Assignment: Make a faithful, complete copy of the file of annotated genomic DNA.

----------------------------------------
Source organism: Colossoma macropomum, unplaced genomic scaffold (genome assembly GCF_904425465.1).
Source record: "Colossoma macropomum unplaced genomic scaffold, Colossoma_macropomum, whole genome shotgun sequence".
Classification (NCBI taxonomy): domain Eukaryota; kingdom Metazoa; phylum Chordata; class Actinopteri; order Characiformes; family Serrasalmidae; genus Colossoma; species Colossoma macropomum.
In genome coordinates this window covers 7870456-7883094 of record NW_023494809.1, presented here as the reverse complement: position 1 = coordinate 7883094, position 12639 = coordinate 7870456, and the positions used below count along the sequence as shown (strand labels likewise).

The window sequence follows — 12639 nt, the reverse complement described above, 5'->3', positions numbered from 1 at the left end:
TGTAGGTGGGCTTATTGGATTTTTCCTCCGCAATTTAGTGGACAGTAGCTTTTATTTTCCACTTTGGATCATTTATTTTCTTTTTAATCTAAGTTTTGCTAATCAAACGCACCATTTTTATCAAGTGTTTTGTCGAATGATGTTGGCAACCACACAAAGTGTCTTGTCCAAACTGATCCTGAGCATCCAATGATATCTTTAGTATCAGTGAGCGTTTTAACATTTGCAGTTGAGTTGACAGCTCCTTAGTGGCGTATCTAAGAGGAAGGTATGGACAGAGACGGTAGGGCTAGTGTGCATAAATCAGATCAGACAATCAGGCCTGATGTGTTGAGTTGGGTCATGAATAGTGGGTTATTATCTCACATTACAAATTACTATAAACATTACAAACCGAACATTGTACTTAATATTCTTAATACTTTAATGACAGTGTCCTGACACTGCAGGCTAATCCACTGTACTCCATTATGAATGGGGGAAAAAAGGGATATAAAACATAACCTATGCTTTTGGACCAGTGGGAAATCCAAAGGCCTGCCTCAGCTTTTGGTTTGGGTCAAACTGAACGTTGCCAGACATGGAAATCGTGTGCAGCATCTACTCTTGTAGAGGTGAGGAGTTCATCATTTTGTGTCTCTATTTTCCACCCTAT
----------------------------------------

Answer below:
Source organism: Colossoma macropomum, unplaced genomic scaffold (genome assembly GCF_904425465.1).
Source record: "Colossoma macropomum unplaced genomic scaffold, Colossoma_macropomum, whole genome shotgun sequence".
Classification (NCBI taxonomy): domain Eukaryota; kingdom Metazoa; phylum Chordata; class Actinopteri; order Characiformes; family Serrasalmidae; genus Colossoma; species Colossoma macropomum.
In genome coordinates this window covers 7870456-7883094 of record NW_023494809.1, presented here as the reverse complement: position 1 = coordinate 7883094, position 12639 = coordinate 7870456, and the positions used below count along the sequence as shown (strand labels likewise).

The window sequence follows — 12639 nt, the reverse complement described above, 5'->3', positions numbered from 1 at the left end:
TGTAGGTGGGCTTATTGGATTTTTCCTCCGCAATTTAGTGGACAGTAGCTTTTATTTTCCACTTTGGATCATTTATTTTCTTTTTAATCTAAGTTTTGCTAATCAAACGCACCATTTTTATCAAGTGTTTTGTCGAATGATGTTGGCAACCACACAAAGTGTCTTGTCCAAACTGATCCTGAGCATCCAATGATATCTTTAGTATCAGTGAGCGTTTTAACATTTGCAGTTGAGTTGACAGCTCCTTAGTGGCGTATCTAAGAGGAAGGTATGGACAGAGACGGTAGGGCTAGTGTGCATAAATCAGATCAGACAATCAGGCCTGATGTGTTGAGTTGGGTCATGAATAGTGGGTTATTATCTCACATTACAAATTACTATAAACATTACAAACCGAACATTGTACTTAATATTCTTAATACTTTAATGACAGTGTCCTGACACTGCAGGCTAATCCACTGTACTCCATTATGAATGGGGGAAAAAAGGGATATAAAACATAACCTATGCTTTTGGACCAGTGGGAAATCCAAAGGCCTGCCTCAGCTTTTGGTTTGGGTCAAACTGAACGTTGCCAGACATGGAAATCGTGTGCAGCATCTACTCTTGTAGAGGTGAGGAGTTCATCATTTTGTGTCTCTATTTTCCACCCTAT